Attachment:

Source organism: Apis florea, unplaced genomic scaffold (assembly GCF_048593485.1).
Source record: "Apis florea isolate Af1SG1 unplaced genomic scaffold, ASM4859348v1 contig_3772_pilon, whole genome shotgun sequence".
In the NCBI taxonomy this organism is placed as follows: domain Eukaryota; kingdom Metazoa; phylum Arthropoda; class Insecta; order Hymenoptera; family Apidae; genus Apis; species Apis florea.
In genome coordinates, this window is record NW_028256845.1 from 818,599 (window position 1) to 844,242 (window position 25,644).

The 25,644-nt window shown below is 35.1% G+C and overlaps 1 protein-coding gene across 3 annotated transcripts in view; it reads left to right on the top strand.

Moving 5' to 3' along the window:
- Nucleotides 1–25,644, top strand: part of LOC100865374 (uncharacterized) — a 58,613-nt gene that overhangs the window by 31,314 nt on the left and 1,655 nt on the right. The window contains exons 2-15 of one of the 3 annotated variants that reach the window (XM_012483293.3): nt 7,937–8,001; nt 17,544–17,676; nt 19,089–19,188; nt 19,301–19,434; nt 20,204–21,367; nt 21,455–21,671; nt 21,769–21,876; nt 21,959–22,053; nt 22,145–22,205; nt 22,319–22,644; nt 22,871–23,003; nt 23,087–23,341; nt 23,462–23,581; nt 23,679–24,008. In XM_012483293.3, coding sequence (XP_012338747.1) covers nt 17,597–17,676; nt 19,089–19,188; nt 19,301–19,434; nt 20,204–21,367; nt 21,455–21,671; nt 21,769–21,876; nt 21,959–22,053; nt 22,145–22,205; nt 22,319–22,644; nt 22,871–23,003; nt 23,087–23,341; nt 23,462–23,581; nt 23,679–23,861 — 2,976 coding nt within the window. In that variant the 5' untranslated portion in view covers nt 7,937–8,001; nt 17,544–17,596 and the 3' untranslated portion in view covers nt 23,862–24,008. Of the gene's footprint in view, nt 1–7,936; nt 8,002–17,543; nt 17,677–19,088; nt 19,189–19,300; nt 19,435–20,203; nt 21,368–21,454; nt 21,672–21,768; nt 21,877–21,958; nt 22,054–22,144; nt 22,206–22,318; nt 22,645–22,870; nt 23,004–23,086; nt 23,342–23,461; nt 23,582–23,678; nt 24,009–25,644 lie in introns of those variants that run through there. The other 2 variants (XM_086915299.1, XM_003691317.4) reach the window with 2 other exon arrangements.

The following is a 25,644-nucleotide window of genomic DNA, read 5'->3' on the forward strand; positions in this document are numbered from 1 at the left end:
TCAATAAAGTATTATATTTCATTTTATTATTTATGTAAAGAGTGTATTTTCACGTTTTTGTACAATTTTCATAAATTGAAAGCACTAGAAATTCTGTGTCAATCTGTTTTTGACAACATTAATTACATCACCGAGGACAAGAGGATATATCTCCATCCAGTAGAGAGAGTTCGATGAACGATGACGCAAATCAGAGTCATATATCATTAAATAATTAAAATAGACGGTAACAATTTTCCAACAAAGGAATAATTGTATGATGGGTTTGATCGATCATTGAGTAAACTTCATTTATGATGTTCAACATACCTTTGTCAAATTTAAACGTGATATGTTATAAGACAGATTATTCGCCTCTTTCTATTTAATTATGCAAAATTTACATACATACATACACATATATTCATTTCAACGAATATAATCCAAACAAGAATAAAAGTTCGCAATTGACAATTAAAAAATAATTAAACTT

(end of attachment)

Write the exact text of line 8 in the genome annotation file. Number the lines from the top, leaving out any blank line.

The following is a 25,644-nucleotide window of genomic DNA, read 5'->3' on the forward strand; positions in this document are numbered from 1 at the left end: